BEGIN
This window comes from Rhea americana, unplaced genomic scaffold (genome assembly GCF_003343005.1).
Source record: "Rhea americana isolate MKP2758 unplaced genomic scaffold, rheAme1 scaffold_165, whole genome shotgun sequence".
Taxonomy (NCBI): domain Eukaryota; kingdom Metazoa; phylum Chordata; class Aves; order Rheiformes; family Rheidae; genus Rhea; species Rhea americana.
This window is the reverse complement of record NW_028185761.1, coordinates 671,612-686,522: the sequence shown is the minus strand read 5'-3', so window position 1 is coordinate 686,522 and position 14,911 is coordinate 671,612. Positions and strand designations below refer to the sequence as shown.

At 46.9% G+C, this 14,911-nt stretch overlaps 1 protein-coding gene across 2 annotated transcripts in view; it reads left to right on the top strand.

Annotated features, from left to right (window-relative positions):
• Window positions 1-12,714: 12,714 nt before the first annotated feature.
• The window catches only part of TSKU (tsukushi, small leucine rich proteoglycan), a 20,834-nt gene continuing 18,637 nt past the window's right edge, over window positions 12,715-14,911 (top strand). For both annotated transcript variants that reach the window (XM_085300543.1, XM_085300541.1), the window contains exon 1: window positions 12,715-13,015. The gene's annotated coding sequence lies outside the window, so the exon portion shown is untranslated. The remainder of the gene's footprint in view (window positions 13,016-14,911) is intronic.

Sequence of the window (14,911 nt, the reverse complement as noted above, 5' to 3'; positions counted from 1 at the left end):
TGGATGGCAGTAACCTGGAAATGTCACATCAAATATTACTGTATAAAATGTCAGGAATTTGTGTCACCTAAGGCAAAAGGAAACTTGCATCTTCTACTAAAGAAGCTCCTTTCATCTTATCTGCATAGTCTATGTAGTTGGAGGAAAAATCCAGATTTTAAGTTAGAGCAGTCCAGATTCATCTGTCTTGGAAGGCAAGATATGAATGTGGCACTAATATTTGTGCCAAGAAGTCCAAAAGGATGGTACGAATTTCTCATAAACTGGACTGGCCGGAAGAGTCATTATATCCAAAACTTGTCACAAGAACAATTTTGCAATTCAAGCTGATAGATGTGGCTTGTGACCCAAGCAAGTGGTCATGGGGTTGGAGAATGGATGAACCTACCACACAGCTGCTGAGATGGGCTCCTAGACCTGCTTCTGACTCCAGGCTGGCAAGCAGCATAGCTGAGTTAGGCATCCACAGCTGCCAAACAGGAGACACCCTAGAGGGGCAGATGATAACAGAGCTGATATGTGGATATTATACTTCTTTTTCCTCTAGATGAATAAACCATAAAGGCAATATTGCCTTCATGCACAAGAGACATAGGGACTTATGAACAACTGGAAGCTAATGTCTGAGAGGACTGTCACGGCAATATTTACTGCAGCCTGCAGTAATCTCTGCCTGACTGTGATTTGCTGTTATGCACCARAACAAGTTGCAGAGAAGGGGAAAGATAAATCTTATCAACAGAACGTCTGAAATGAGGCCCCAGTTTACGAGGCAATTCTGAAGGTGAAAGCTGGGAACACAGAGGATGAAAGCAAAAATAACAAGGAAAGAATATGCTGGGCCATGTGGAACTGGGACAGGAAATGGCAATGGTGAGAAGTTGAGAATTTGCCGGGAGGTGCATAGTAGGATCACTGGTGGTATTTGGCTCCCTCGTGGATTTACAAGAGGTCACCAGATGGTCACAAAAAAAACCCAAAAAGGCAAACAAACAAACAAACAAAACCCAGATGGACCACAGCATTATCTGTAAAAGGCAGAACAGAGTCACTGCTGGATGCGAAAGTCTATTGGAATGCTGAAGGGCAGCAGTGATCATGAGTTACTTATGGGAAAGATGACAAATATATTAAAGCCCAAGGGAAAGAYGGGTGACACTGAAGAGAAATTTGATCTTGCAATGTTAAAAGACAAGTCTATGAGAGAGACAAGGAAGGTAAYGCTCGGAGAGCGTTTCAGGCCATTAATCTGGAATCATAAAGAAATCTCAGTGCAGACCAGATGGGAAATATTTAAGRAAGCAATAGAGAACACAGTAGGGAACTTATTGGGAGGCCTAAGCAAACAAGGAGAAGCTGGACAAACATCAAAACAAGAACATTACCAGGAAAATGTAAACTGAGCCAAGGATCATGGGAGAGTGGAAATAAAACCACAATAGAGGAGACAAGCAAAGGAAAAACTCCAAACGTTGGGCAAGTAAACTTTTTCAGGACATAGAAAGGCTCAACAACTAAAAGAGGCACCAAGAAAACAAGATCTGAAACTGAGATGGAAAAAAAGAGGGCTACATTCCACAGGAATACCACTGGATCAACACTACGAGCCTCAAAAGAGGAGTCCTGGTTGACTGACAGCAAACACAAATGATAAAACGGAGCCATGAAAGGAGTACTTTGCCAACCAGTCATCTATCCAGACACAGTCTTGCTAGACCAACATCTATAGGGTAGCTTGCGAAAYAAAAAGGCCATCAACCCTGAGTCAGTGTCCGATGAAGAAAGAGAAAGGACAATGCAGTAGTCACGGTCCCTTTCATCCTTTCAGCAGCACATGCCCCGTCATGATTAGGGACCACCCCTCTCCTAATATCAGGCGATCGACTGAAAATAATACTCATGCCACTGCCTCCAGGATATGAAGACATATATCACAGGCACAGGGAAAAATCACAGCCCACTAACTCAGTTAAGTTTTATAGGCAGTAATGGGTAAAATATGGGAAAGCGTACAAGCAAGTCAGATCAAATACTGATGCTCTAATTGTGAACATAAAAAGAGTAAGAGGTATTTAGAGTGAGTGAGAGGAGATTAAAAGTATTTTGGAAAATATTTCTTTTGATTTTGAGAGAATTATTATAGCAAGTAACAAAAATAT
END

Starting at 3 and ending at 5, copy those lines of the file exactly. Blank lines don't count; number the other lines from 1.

Taxonomy (NCBI): domain Eukaryota; kingdom Metazoa; phylum Chordata; class Aves; order Rheiformes; family Rheidae; genus Rhea; species Rhea americana.
This window is the reverse complement of record NW_028185761.1, coordinates 671,612-686,522: the sequence shown is the minus strand read 5'-3', so window position 1 is coordinate 686,522 and position 14,911 is coordinate 671,612. Positions and strand designations below refer to the sequence as shown.

At 46.9% G+C, this 14,911-nt stretch overlaps 1 protein-coding gene across 2 annotated transcripts in view; it reads left to right on the top strand.